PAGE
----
In her song, Mgbeike asks her listeners to channel different sources of love, instead of relying on their own ability to love. Drawing from a personal journey of finding spirituality, she recalls a desire for a higher, divine kind of love from God.

“Teach me how / to channel your love / Baptize me in an ocean of molten gold / Jesus, fill me with You / I’ll be a vessel for You,” Mgbeike sings.

While she does not identify exclusively as a Christian artist, Mgbeike describes herself as “an artist who is Christian.” She freely embraces her religious background in her music.

Mgbeike’s time as the musical director of Shades at Yale gave her the technical and compositional skills to produce and release “Channel Love.” Mgbeike’s creative efforts can be viewed in a vlog she recorded in August.

Mgbeike wants to channel love both through her new single and in her home community. Through a drive called Project Channel Love, Mgbeike hopes to donate proceeds from the sale of “Channel Love” merchandise toward combating food insecurity in Houston, where she is currently located.

The musician’s hope is for her listeners — from Houston to New Haven to South Africa — to be reminded of the necessity of love.

“The only answer to all of this, and I don’t mean to sound like a hippie — is love. How can we dismantle systems of racial oppression without love? It’s the remedy for it all,” Mgbeike said.

Project Channel Love includes a music video which will premiere on Friday at 8 p.m.

Sofía Campoamor “Parts Apart”

Courtesy of Mohit Sani

Even though Sofía Campoamor ’20 plays piano, guitar and ukulele, she said her voice is her “primary instrument.”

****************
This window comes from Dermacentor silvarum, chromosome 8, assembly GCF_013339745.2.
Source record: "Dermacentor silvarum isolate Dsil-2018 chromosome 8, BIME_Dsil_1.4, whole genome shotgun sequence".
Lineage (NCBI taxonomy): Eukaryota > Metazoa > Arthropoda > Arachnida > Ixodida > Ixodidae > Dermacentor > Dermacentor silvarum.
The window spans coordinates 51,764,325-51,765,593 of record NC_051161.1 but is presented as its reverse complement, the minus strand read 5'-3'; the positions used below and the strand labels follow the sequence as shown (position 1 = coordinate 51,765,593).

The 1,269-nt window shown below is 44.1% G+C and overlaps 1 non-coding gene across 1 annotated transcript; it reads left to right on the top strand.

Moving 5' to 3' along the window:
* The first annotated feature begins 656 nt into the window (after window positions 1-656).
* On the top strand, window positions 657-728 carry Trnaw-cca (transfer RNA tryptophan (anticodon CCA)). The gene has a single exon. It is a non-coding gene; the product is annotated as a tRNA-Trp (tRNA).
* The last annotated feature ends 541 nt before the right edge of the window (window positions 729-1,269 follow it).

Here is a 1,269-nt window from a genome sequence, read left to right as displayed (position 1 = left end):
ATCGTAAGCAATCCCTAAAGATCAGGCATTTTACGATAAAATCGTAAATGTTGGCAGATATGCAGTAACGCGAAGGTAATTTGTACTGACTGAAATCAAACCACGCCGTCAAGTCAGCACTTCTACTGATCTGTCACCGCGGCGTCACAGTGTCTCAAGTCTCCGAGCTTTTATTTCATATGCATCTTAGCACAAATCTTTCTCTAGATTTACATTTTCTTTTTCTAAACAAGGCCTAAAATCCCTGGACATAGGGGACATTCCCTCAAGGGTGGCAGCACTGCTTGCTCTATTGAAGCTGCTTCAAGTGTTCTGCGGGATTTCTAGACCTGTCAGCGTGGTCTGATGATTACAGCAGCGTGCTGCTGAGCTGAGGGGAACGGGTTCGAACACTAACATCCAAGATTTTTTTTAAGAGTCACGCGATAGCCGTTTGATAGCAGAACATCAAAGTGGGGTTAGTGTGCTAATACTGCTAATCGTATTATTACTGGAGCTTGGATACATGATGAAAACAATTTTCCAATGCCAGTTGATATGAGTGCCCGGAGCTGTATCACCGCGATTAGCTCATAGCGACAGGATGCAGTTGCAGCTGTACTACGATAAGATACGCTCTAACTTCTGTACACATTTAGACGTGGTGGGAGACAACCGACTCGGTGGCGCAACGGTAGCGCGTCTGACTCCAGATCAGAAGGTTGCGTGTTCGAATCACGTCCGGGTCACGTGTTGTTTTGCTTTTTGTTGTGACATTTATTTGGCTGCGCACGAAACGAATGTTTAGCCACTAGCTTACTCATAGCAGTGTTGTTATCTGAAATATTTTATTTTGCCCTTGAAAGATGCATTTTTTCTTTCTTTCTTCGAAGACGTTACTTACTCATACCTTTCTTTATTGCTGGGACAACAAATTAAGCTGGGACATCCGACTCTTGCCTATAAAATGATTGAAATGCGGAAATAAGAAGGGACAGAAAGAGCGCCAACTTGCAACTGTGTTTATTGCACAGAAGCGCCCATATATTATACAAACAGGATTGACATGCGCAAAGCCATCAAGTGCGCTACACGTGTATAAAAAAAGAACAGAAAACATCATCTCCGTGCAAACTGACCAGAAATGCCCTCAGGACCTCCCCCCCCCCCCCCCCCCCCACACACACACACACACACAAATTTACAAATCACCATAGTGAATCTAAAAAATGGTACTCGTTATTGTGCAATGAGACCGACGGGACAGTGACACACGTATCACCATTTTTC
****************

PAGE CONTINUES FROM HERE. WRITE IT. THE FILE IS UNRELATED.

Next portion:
In high school, Campoamor was passionate about musical theater, choir and a cappella. At Yale, she became the first woman admitted to the Whiffenpoofs, the world’s oldest collegiate a cappella group. She majored in music, participated in the on-campus a cappella scene and sang in the Institute of Sacred Music’s Battell Chapel Choir.

“I ended up studying music because I realized that I just loved writing songs and that I wouldn’t have to write a paper for my thesis,” Campoamor said. “I thought … there’s this thing that I know I’m going to do when no one else is making me do it. That’s when I started trying to pursue it academically.”

During her senior year, Campoamor worked on a songwriting project that she recently released as an EP titled “Parts Apart.” The album comprises five songs and touches on three types of distance: physical, emotional and temporal.

The songs “focus on small moments … images, themes,” Campoamor explained. Even though she wrote drafts of the songs before the pandemic, Campoamor said she had already been “reflecting on distance in a lot of ways.”

Campoamor has spent the past few months working as a field organizer for a presidential campaign in Michigan. Still, she set a goal to write something every day, even during quarantine.

“I have very little time to write, but I know it’s a part of myself I want to protect,” Campoamor said.

Xavier Blackwell-Lipkind | xavier.blackwell-lipkind@yale.edu

Isaac Yu | isaac.yu@yale.edu